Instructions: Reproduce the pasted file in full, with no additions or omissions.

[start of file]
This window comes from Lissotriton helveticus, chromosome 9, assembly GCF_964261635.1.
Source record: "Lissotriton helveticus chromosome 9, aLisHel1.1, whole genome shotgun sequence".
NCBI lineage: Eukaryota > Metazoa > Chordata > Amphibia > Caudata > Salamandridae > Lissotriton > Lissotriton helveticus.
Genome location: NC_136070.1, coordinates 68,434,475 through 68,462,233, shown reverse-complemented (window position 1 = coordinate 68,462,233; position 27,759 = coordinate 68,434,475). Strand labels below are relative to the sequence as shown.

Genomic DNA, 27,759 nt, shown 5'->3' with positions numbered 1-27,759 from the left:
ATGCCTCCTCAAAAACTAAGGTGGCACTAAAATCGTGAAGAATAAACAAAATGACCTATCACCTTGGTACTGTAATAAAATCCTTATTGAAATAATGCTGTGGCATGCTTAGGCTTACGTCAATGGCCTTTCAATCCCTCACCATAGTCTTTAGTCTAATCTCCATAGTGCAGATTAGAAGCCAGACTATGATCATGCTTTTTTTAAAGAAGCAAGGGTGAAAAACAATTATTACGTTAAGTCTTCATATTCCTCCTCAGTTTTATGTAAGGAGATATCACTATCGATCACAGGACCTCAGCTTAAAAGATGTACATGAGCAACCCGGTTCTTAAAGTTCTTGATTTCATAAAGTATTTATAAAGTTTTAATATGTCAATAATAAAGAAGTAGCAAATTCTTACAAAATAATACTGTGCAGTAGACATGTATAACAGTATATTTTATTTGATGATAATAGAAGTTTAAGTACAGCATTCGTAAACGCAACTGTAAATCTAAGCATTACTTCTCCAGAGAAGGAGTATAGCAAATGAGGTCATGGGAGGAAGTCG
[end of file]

This window comes from Lissotriton helveticus, chromosome 9, assembly GCF_964261635.1.
Source record: "Lissotriton helveticus chromosome 9, aLisHel1.1, whole genome shotgun sequence".
NCBI lineage: Eukaryota > Metazoa > Chordata > Amphibia > Caudata > Salamandridae > Lissotriton > Lissotriton helveticus.
Genome location: NC_136070.1, coordinates 68,434,475 through 68,462,233, shown reverse-complemented (window position 1 = coordinate 68,462,233; position 27,759 = coordinate 68,434,475). Strand labels below are relative to the sequence as shown.

Genomic DNA, 27,759 nt, shown 5'->3' with positions numbered 1-27,759 from the left:
ATGCCTCCTCAAAAACTAAGGTGGCACTAAAATCGTGAAGAATAAACAAAATGACCTATCACCTTGGTACTGTAATAAAATCCTTATTGAAATAATGCTGTGGCATGCTTAGGCTTACGTCAATGGCCTTTCAATCCCTCACCATAGTCTTTAGTCTAATCTCCATAGTGCAGATTAGAAGCCAGACTATGATCATGCTTTTTTTAAAGAAGCAAGGGTGAAAAACAATTATTACGTTAAGTCTTCATATTCCTCCTCAGTTTTATGTAAGGAGATATCACTATCGATCACAGGACCTCAGCTTAAAAGATGTACATGAGCAACCCGGTTCTTAAAGTTCTTGATTTCATAAAGTATTTATAAAGTTTTAATATGTCAATAATAAAGAAGTAGCAAATTCTTACAAAATAATACTGTGCAGTAGACATGTATAACAGTATATTTTATTTGATGATAATAGAAGTTTAAGTACAGCATTCGTAAACGCAACTGTAAATCTAAGCATTACTTCTCCAGAGAAGGAGTATAGCAAATGAGGTCATGGGAGGAAGTCG